Cora was two years old when she had her first seizure. As a mother, I was frantic and scared that my little girl was dying of causes I could not understand. After rushing her to the hospital, the doctors asked many questions about what happened. I told them exactly what I saw which I describes as, “My child was just watching a cartoon on TV. She began to throw a fit for no reason so I walked away as I always did. However, unlike normal she screamed louder and fell to the floor where she started to have small convulsions. I had one of her older siblings call the family doctor while I tried to figure out what was happening.
The convulsions lasted less than a minute. Soon afterwards she clung onto me and fell asleep” (Jeanine Hansen, personal communication, October 13, 2012). The doctor left the room for a while after this discussion and returned with another doctor. That’s when I was told that my two-year-old daughter most likely had a seizure. The doctors then discussed with me that this may be a one-time thing and she may never have another one again. However, they also stated, that I need to watch Cora carefully to make sure that she does not have another one, which would then classify her as Epileptic.
If that were the case, then there would have to be more discussion of possible medication and/or tests. At that moment, though, the doctor’s best advice was to go home and continue with normal routines (Freeman, 2002, 73-76). I had begun to think that Cora was never going to have another seizure again since it had been two months since I had rushed her to the hospital. It was a beautiful day outside and I happened to have the day off at work. Cora and my niece were in the playroom, while my sister and I were in the kitchen making supper. When out of nowhere, I hear a high-pitched scream and a loud thud from up-stairs.
By the time that I got to the room, which was about forty-five seconds, Cora was just laying on the ground looking up in exhaustion. This time I was a little calmer; however, I still called the doctor for precaution matters. They asked me to bring Cora in to the doctor to discuss the next steps in helping my daughter to get better. When I went in to explain the second seizure my daughter had, the doctors told me that Cora was most likely having what was called a generalized tonic-clonic seizure or better known as grand mal.
This is where the seizures happen without warning, the child has rapid convulsions, eyes roll p, and they may end lose urine (Hasselt, 1988, 248). The doctors could not be for sure that was what type of seizure Cora was having until they did further test with the specific electroencephalogram, EEG. (Hasselt, 1988, 248) The next step then was to set-up an appointment to have an EEG to determine the possible source of what was triggering the seizures. The doctors stated that for the test to work best Cora needed to be tired and relaxed. They suggested that I keep her up longer the night before and wake her up early in the morning, which I did (Freeman, 2002, 96).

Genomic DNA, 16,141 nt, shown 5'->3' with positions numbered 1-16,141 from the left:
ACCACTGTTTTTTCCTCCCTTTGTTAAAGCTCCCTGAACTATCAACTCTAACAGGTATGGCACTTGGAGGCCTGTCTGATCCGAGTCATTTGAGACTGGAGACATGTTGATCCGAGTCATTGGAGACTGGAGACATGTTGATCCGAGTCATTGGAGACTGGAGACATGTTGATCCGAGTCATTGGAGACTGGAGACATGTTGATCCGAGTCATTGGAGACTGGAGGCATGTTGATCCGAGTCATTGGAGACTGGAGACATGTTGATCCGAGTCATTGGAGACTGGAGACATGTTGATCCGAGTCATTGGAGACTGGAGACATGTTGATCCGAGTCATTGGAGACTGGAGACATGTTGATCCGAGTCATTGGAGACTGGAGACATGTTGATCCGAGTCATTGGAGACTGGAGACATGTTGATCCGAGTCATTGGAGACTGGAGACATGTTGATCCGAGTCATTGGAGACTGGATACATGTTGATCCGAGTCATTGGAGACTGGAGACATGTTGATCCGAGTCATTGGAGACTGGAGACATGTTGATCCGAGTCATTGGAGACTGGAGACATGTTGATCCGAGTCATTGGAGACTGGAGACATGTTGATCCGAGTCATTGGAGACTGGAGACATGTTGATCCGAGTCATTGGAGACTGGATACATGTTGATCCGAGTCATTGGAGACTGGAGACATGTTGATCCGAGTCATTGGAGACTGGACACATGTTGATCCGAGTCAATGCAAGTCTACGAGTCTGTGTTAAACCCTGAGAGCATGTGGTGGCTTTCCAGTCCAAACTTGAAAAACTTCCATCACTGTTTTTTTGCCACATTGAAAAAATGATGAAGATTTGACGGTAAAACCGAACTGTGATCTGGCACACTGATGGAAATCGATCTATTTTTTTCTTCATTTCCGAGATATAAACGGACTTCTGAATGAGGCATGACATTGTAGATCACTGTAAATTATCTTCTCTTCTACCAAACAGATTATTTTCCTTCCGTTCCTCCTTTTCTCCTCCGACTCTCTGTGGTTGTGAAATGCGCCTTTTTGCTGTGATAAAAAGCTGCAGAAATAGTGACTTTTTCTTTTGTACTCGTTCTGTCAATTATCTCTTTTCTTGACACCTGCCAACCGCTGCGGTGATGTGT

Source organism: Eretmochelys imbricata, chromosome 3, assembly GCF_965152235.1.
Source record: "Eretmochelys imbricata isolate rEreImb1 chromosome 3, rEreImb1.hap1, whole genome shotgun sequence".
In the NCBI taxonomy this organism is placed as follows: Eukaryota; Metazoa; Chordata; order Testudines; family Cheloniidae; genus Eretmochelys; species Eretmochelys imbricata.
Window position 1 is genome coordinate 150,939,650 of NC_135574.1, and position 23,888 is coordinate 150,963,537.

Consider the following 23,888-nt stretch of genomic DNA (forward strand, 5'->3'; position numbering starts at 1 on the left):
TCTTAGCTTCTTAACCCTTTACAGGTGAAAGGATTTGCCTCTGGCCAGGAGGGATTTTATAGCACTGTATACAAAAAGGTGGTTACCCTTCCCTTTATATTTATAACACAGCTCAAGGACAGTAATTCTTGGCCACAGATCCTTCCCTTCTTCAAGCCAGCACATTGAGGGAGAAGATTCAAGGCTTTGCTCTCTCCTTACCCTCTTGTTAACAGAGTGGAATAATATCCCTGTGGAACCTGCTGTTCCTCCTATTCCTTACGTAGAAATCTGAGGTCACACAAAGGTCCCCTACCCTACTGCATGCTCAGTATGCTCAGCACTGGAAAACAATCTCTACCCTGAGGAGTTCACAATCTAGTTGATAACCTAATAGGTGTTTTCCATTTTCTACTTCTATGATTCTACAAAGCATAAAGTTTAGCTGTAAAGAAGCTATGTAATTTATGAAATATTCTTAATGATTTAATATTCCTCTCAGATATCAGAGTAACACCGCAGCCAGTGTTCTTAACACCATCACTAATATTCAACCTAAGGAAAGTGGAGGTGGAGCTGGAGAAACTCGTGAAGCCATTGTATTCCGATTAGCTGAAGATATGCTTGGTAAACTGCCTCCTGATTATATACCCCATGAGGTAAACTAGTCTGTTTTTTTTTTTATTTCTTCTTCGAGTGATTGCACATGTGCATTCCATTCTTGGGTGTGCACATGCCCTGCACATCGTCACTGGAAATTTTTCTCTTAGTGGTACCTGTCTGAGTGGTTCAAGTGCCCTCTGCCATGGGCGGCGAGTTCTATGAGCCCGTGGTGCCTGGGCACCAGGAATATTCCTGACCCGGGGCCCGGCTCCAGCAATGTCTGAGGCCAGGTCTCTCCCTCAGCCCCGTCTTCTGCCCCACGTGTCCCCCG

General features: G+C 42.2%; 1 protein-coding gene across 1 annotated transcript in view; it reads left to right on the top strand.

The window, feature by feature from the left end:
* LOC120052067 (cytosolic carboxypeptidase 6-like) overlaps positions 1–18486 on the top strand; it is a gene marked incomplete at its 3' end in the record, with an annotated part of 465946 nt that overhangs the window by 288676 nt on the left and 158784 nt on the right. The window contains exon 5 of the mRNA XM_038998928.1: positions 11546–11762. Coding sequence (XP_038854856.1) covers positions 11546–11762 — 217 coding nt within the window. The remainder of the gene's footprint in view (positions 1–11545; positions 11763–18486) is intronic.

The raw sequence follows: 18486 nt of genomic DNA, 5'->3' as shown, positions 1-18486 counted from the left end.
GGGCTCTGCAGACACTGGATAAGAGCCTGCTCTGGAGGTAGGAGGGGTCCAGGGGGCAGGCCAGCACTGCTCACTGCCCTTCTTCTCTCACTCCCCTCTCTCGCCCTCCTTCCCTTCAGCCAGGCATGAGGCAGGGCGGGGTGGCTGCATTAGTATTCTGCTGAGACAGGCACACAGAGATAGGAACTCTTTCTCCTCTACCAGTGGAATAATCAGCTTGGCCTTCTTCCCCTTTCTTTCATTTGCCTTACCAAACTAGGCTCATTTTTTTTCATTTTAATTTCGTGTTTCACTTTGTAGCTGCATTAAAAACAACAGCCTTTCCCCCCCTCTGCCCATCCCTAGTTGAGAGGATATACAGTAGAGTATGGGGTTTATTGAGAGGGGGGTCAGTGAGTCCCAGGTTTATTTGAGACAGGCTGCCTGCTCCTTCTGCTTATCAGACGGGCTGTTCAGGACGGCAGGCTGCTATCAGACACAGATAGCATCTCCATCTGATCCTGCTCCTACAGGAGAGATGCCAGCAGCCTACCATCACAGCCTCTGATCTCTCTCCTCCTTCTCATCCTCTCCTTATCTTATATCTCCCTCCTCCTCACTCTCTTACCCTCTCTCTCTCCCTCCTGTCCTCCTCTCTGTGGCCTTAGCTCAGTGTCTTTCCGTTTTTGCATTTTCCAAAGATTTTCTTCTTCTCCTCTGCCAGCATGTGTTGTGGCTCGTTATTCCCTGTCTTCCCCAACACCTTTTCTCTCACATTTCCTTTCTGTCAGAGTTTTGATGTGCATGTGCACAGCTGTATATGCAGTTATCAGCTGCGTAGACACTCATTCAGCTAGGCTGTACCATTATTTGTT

Then as I thought about her being relaxed I allowed her to bring one item that she wanted to bring, which of course was her blanket. On the way to the appointment, I explained to Cora that the nurse would be placing circle stickers, the monitors, in her hair. I explained what was going to happen while we were in the room and how throughout the whole process she was not going to get hurt. When we arrived at the hospital, I of course had to fill out paper work. Cora played during this time and she seemed to be relaxed. After sitting in the waiting room for about forty-five minutes we were called into a counsel room.
This was where the doctor explained what this test could really tell everyone. Going into that room I had the belief that the EEG would be able to diagnose Cora as epileptic; however, the minute the doctor started to talk my hopes were crushed. He explained to me that the EEG scan would indeed not diagnose that she for sure was having seizures, unless one would occur while the scan was being performed. The best that the scan could do was to help in suggesting the appropriate treatment for Cora by determining the possible cause or causes (Freeman, 2002, 75-76).
That’s when the first suggestion of a brain tumor came into play (Freeman, 2002, 74). My heart stopped a beat when the doctor said this. How could this be happening to my little girl? As the discussion continued, I was struck with continuing bad news of what could be causing these possible seizures and what the options were to fix them. Then we were moved into the examining room where I was allowed to sit next to Cora as she laid on the hospital bed. The nurse talked calmly to my little girl as she measured, marked and then glued on the monitors onto Cora’s head.